Tim Lucas, 919-613-8084, email@example.com
DURHAM, N.C. – Mukesh Kumar, assistant professor of hydrology and water resources at Duke University’s Nicholas School of the Environment, has been awarded a five-year, $570,000 grant from the National Science Foundation’s Faculty Early Career Development (CAREER) Program.
The grant will fund Kumar’s research to find ways to reduce the unintended harmful impacts of forest management on water supplies and ecosystem health in areas where snowmelt from forested uplands is a critical water source for downstream communities.
Seasonal snowmelt from forested uplands is the main water source for most of the western United States and other snowfall-dominated regions of the world, Kumar explains. In addition to providing melt water, these forests also provide timber, carbon storage, pollution control and a long list of other valuable goods and ecosystem services.
Managers often use practices such as mechanical thinning, gap creation or firebreak cutting to maintain the forests’ health and productivity. But these practices – though beneficial to the forest themselves – can increase snow melt and peak seasonal water flow. This can trigger increased runoff, erosion, and stream destabilization downstream, and lead to degraded water quality and ecosystem health and, in extreme cases, water shortages.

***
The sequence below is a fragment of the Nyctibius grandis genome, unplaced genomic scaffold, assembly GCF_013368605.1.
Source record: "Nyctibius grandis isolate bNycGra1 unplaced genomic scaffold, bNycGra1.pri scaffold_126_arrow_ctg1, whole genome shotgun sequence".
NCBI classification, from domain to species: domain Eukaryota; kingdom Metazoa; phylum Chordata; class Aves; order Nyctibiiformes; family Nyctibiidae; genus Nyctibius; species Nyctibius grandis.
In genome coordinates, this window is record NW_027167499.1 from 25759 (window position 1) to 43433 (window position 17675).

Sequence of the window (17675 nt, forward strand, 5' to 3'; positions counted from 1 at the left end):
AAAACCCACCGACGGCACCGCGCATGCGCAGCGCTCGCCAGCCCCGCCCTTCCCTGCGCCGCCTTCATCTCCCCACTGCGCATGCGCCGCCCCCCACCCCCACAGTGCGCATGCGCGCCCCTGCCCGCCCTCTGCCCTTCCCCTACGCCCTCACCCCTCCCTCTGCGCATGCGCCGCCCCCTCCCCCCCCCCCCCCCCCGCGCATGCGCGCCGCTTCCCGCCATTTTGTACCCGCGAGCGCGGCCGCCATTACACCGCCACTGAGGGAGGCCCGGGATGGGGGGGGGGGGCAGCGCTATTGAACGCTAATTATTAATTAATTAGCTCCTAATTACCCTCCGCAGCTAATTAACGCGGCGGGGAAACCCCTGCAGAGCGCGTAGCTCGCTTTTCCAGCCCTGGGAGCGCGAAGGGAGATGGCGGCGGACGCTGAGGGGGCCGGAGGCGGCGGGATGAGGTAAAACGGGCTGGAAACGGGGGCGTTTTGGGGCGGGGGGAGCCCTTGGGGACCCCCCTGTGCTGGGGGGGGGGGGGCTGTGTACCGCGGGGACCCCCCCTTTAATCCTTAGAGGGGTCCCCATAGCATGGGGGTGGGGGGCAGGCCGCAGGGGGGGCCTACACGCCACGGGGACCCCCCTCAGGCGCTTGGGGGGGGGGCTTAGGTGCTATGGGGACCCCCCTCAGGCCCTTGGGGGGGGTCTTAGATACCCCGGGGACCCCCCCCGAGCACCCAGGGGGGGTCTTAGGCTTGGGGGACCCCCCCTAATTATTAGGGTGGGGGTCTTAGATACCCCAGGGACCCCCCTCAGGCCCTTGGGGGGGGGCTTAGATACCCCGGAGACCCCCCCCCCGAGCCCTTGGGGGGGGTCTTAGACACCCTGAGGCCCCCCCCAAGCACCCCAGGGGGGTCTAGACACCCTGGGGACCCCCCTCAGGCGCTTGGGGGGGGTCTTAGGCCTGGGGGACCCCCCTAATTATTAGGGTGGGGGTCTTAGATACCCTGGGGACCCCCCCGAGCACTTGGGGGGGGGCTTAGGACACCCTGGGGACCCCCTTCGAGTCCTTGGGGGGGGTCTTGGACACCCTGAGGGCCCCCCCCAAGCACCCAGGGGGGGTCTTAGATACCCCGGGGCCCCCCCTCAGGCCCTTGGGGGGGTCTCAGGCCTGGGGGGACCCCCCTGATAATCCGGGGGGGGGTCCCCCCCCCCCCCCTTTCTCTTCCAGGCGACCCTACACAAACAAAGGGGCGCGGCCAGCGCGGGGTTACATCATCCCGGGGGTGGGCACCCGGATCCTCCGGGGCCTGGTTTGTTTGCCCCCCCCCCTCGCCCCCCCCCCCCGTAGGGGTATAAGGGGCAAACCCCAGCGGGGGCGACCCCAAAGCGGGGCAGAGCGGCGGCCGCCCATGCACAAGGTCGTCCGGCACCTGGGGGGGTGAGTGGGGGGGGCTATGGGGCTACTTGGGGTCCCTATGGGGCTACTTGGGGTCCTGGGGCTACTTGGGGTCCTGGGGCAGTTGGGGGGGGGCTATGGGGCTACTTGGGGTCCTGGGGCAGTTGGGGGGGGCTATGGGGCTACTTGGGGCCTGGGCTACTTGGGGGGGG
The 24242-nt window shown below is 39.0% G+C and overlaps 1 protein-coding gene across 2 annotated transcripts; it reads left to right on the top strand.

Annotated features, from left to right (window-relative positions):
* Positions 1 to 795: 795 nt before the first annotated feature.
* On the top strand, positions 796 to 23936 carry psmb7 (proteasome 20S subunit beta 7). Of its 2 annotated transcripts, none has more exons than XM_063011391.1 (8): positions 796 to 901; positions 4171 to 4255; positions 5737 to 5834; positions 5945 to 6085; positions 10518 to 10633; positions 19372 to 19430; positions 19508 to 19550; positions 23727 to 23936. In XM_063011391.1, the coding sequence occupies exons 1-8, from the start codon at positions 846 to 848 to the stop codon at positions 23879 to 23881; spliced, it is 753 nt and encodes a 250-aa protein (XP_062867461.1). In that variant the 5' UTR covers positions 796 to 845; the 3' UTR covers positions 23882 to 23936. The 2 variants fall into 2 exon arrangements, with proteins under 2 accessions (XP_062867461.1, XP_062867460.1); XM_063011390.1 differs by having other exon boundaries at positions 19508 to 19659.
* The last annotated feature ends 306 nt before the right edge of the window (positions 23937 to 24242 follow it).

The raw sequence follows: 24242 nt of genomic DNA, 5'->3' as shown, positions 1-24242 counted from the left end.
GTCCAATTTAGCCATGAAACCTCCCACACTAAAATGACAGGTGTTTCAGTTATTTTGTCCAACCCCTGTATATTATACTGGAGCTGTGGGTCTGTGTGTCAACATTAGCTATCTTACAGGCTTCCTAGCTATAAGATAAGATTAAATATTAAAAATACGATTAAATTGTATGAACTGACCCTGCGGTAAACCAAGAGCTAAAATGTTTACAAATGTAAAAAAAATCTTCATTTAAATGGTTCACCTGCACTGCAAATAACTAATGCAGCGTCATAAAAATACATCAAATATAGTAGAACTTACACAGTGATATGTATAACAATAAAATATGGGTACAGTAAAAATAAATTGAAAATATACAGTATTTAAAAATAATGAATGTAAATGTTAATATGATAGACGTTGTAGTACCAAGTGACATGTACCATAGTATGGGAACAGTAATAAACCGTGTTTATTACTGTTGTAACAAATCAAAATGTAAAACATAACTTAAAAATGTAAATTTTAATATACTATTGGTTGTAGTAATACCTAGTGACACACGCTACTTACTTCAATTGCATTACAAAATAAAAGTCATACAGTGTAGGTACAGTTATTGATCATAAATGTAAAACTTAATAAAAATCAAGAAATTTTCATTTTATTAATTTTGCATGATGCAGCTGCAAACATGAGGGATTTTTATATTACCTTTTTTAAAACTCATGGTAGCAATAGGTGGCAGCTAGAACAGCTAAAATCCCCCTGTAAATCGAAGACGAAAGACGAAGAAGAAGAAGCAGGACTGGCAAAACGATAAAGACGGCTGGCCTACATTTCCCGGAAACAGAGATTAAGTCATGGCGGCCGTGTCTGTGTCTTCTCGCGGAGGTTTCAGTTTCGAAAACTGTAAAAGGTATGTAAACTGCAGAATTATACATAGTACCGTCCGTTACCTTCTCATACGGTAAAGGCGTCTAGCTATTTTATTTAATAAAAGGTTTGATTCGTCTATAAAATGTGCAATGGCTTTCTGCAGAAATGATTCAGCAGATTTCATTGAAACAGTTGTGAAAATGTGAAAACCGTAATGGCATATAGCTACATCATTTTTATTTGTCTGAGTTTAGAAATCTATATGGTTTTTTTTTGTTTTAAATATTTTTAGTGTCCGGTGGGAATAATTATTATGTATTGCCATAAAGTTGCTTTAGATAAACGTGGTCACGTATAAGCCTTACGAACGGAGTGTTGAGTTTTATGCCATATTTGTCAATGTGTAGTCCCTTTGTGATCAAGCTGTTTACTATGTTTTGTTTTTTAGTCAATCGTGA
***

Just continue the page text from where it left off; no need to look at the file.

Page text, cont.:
“The goal of my research is to develop an integrated model of radiation transfer, snow accumulation and melt – and the consequent hydrologic response – that will help forest and water managers find ways to strike the right balance between maximizing forest productivity and minimizing impacts on water resources,” Kumar says.
He’ll test his new model at field sites in Idaho, California and Colorado.
Kumar’s grant (NSF #EAR 1454983) will also support an educational outreach initiative on water quality for K-12 students in North Carolina and Idaho, and will be used to develop new teaching tools for university-level courses on water quantity and quality assessment.